Also new this year, organizations pledge to protect LGBTQ rights in order to march
This is a big year for the Stonewall Columbus Pride Parade and Festival. Events have shifted to the Downtown riverfront from Goodale Park — a move necessitated by significantly increased attendance and associated security concerns, according to Pride & Program Director for Stonewall Columbus Lori Gum.
“We've just outgrown the space,” Gum explained. “Our security needs and demands have increased due to the state of the world. When we learned Bicentennial [Park] was available, we grabbed it. It will definitely increase the footprint of the festival.”
Gum said the festival has received “no direct threats whatsoever,” and that any potential concerns are shared with the Columbus Police Division. She said that security is a greater concern due to the “LGBTQ community being at the intersection of a lot of hate groups, especially in this political climate.”
This same climate has given rise to what might be the most significant change to the parade — something that won't (necessarily) be seen along the parade route. Stonewall Columbus required parade applicants to show proof of an anti-discrimination policy protecting lesbian, gay, bisexual and transgender employees, or to pledge to have such a policy in place by Pride 2018, to be allowed to march in this year's parade.
“It had very little to do with the move or being more visible. [It's] more about redefining what an ally is,” Gum said. “[The Stonewall Columbus staff and board] started thinking about this the day after the election. We don't need an ally just for a day. We need to protect our community's jobs.”
Gum said that of the 221 entries in this year's Pride Parade, 165 already have such a policy in place. Of the rest, 48 are groups that are volunteer community organizations or otherwise do no hiring. Entities that pledged to put an anti-discrimination policy in place by next year were offered assistance from Stonewall in crafting such language, Gum said.
A handful of companies learned they don't have such a policy and were surprised.
“It's not that they weren't committed to being inclusive, but there had been an oversight,” Gum said. “So we're starting a conversation, redefining what an ally is, making companies re-examine their policies and maybe see what they didn't have.”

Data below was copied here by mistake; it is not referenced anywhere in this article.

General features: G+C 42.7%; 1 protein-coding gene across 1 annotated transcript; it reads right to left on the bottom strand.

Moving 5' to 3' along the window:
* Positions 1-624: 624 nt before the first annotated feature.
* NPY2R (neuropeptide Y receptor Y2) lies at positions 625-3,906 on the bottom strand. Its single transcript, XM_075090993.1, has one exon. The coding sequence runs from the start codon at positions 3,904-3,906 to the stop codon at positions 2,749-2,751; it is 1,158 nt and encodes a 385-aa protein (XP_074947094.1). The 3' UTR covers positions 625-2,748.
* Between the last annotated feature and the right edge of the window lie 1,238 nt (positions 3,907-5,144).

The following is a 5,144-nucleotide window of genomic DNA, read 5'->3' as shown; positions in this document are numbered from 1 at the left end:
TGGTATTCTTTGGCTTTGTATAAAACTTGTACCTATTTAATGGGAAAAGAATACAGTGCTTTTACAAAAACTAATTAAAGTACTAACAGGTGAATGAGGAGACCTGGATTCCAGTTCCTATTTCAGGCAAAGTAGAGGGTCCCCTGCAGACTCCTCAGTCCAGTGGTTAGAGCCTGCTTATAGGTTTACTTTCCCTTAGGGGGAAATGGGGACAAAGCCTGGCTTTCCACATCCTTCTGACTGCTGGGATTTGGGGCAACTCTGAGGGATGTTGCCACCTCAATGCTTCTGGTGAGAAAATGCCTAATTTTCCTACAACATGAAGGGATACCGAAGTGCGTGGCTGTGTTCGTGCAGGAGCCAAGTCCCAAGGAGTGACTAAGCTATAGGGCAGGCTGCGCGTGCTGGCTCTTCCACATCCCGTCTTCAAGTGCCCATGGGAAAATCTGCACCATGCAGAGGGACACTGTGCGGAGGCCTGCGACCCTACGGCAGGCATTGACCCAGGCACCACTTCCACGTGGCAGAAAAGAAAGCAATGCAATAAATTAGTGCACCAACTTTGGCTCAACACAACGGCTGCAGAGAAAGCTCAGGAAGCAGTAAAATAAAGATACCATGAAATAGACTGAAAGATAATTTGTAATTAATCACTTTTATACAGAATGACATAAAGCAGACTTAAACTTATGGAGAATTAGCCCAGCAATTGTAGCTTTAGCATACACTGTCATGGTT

Gum said some faith communities who have traditionally marched in the parade were faced with being barred from participating this year — in particular ones that are local congregations of national churches.
Summit on 16th United Methodist Church Lead Pastor Rev. Laura Young said that while her congregation, and other individual congregations, can be non-discriminatory in hiring practices, the national church has not voted to remove discriminatory language that does not guarantee pastors from protection due to their sexual orientation. Young, one of five openly gay United Methodist clergy in the church's West Ohio Conference, said Summit on 16th is part of the fully inclusive Reconciling Ministries Network.
“Our church was founded in the 1970s on the desegregation of Columbus City Schools and LGBTQ non-discrimination,” said Young, who is in her first year at Summit on 16th. “We've always been radical. So we hope to be a reminder to the community that we are working hard to show that United Methodism does not equate to discrimination [and] that we're making progress.”
“I met with Methodist clergy and we ended up having a really great conversation,” Gum said. “We said that if they were part of a resistance movement or organization they could march as long as they marched behind a banner signifying that movement.”
Gum said that there were a number of unfinished parade entry applications, but that Stonewall's online registration form didn't track specifically at what point an applicant might have left its application incomplete, meaning there is no way to know if any potential entrants balked at taking the pledge. In retrospect, “we might have done that differently,” she said.
In any case, this year's parade has more entrants than last year's.
“There is a certain visibility that comes with marching in the parade, and we didn't want that to be a shallow visibility,” Gum said. “So what we're saying now is that all of these people and businesses and organizations and faith communities have stepped up to protect [the LGTBQ] community with their policies, and you can do it too.”